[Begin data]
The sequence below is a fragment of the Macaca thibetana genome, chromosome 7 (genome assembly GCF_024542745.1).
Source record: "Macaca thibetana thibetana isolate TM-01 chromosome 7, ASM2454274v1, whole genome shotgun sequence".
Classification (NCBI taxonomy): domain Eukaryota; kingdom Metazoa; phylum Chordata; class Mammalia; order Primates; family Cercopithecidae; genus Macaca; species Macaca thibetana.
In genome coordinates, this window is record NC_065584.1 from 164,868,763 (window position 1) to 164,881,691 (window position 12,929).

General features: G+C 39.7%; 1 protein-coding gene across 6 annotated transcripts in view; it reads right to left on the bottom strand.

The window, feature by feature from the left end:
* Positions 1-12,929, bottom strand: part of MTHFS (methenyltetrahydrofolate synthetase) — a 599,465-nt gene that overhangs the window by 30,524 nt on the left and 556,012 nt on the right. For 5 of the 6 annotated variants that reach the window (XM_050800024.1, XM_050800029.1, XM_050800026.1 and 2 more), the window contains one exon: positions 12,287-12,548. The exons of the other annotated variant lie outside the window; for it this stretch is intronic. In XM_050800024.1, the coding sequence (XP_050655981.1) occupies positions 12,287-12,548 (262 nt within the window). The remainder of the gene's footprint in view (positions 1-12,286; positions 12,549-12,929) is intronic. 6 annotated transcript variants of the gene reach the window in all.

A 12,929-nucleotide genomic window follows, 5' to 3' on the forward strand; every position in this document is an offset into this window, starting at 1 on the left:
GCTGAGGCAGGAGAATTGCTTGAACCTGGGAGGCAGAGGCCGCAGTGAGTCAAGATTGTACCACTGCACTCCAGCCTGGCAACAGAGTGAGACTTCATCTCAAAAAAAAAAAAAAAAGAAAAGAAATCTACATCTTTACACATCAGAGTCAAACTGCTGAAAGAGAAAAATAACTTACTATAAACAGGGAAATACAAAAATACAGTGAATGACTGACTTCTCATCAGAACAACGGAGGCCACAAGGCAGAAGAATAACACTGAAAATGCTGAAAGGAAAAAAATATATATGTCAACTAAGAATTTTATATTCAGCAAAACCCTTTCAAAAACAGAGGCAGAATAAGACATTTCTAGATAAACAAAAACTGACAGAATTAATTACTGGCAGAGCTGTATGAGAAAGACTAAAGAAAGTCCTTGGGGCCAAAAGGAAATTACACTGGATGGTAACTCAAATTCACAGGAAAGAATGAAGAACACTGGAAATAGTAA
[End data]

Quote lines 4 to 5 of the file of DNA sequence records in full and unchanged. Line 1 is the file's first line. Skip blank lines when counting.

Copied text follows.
In genome coordinates, this window is record NC_065584.1 from 164,868,763 (window position 1) to 164,881,691 (window position 12,929).

General features: G+C 39.7%; 1 protein-coding gene across 6 annotated transcripts in view; it reads right to left on the bottom strand.